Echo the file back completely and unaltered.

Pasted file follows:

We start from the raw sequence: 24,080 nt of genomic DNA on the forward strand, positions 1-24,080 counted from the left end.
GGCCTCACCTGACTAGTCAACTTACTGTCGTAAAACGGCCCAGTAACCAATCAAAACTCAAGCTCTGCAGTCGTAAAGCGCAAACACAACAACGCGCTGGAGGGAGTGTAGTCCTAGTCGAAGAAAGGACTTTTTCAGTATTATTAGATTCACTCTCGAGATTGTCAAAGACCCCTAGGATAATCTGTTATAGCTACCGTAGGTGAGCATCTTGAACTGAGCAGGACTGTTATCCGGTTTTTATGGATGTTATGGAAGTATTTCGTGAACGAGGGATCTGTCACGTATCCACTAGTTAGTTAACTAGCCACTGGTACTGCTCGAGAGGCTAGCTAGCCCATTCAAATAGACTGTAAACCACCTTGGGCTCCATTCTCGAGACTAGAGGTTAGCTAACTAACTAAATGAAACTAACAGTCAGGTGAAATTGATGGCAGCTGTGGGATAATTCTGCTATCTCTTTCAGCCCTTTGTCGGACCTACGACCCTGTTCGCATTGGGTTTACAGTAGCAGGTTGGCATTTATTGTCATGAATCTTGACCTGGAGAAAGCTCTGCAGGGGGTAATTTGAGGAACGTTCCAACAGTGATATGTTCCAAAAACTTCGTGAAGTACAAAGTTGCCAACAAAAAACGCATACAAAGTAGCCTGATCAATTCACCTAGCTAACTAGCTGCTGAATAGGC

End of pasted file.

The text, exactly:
We start from the raw sequence: 24,080 nt of genomic DNA on the forward strand, positions 1-24,080 counted from the left end.
GGCCTCACCTGACTAGTCAACTTACTGTCGTAAAACGGCCCAGTAACCAATCAAAACTCAAGCTCTGCAGTCGTAAAGCGCAAACACAACAACGCGCTGGAGGGAGTGTAGTCCTAGTCGAAGAAAGGACTTTTTCAGTATTATTAGATTCACTCTCGAGATTGTCAAAGACCCCTAGGATAATCTGTTATAGCTACCGTAGGTGAGCATCTTGAACTGAGCAGGACTGTTATCCGGTTTTTATGGATGTTATGGAAGTATTTCGTGAACGAGGGATCTGTCACGTATCCACTAGTTAGTTAACTAGCCACTGGTACTGCTCGAGAGGCTAGCTAGCCCATTCAAATAGACTGTAAACCACCTTGGGCTCCATTCTCGAGACTAGAGGTTAGCTAACTAACTAAATGAAACTAACAGTCAGGTGAAATTGATGGCAGCTGTGGGATAATTCTGCTATCTCTTTCAGCCCTTTGTCGGACCTACGACCCTGTTCGCATTGGGTTTACAGTAGCAGGTTGGCATTTATTGTCATGAATCTTGACCTGGAGAAAGCTCTGCAGGGGGTAATTTGAGGAACGTTCCAACAGTGATATGTTCCAAAAACTTCGTGAAGTACAAAGTTGCCAACAAAAAACGCATACAAAGTAGCCTGATCAATTCACCTAGCTAACTAGCTGCTGAATAGGC